Man Crashes $700,000 Car Because He “Unfamiliar With How To Drive Stick”

A 50-year-old Florida man crashed his $700,000 supercar because he doesn’t know how to drive a stick shift.
Written by Andrew Kidd
Reviewed by Kathleen Flear
Just because you have money doesn’t always mean you have sense. One 50-year-old owner of a Ford GT found that out after
his new $700,000 supercar into a tree in
As Road and Track (R&T) reports, the Ford GT owner lost control of his vehicle after trying to downshift from second into first gear while leaving his Boca Raton neighborhood—leading him to crash head-on into a palm tree. The crash left Bob with a wrecked car and an important lesson about car insurance.

How did the $700K Ford GT crash?

The owner, Robert J. Guarini, told police he was “unfamiliar with how to drive stick shift,” which is probably something you’d want to take a quick crash-course on before hopping behind the wheel of a 550-horsepower supercar with a manual transmission.
reports, the impact was severe enough to trigger several of the car’s airbags and prevent the vehicle from running. The GT ended up blocking a sidewalk after crashing into the tree.
Guarini told police that because he didn’t have his phone with him, he left the crashed Ford GT unattended and found a ride back to his house, where he contacted police on his landline.
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Driver cited, uninsured, unregistered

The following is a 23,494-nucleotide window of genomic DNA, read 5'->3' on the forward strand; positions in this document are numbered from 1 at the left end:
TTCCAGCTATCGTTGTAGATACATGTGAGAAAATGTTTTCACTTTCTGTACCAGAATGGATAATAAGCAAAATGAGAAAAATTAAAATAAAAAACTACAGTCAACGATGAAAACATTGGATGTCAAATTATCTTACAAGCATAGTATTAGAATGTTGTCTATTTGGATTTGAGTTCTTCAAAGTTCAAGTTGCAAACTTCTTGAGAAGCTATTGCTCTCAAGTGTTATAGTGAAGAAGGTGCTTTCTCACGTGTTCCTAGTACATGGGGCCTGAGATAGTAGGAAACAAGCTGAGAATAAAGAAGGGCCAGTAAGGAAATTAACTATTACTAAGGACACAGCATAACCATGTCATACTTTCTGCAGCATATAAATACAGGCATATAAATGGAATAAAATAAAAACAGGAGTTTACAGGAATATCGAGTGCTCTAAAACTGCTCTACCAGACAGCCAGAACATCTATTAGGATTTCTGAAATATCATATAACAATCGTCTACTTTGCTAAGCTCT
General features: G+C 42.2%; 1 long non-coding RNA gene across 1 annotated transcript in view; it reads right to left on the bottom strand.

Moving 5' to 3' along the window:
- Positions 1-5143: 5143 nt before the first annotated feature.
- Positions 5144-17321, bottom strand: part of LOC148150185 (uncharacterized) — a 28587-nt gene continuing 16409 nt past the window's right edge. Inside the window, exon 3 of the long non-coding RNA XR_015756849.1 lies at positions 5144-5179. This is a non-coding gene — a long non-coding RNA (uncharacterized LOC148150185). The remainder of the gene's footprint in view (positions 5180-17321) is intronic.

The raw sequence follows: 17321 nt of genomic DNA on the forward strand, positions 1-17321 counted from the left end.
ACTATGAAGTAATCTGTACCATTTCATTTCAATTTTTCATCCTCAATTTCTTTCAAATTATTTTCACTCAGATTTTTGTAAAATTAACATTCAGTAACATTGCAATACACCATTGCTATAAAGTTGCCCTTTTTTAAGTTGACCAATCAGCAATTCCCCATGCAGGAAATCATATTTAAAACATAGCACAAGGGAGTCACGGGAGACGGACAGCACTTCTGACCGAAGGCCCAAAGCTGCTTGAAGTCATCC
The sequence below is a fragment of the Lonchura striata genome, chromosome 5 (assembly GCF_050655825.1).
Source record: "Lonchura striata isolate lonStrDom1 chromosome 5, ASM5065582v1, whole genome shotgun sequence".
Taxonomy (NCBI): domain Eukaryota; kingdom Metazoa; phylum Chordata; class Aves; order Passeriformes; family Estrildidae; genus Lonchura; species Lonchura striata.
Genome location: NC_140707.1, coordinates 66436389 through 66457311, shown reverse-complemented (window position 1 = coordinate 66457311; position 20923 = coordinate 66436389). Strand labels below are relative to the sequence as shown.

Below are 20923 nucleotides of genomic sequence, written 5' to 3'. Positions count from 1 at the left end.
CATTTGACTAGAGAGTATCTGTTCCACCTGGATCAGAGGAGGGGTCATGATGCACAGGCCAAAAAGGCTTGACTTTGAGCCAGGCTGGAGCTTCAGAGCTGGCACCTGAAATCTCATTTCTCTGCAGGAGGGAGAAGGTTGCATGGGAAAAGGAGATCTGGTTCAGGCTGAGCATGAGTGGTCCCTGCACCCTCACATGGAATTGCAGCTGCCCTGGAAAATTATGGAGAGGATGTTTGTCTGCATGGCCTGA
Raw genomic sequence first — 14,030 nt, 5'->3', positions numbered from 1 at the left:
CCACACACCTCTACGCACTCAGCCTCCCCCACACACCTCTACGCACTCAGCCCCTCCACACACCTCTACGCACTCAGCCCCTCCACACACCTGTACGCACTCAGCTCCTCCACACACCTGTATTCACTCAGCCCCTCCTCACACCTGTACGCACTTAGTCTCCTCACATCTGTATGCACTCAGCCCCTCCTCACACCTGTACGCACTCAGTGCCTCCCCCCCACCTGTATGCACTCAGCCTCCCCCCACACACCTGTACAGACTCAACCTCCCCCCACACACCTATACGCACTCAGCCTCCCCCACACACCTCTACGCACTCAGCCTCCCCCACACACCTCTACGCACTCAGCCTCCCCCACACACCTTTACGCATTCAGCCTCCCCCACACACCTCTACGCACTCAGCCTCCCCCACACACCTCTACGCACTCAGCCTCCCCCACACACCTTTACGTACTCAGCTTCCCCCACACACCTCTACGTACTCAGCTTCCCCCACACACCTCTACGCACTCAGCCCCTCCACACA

Guarini was also cited for driving with a suspended license—which he claimed was a “clerical error” at the department of motor vehicles—and given a warning for operating an unregistered vehicle.
Guarini had apparently purchased the car, a 2006 Heritage Edition GT, for $704,000 at a Barrett-Jackson auction in Palm Beach earlier in April. Police said the car was not insured or registered at the time of the crash, but the owner claims it’s covered under an umbrella policy and couldn’t produce the documentation at the time of the incident.

What is umbrella insurance?

As we’ve
before, umbrella policies provide coverage over or beyond the liability limits of your other policies. In other words, it protects you from having your personal assets being seized if you are named in a civil suit resulting from a serious accident.
Umbrella insurance gives you an extra liability limit above and beyond what your other insurance policies offer, so that in the event you are sued or otherwise required to pay out huge sums of money, your insurance policy will pay this on your behalf rather than your assets being at risk.

Will this Ford GT be covered?

Probably not! In Guarini’s case, an umbrella policy means his assets wouldn’t be seized if the city comes after him for any property he might have damaged due to his inability to pilot a stick shift. 
The caveat about an
umbrella policy
, however, is that it doesn’t cover the driver’s self-inflicted injuries or damage to their property; those are normally covered by your auto insurance (depending on coverage type).
And since his Ford GT wasn’t insured, it’s going to be a pretty expensive out-of-pocket replacement for Guarini.
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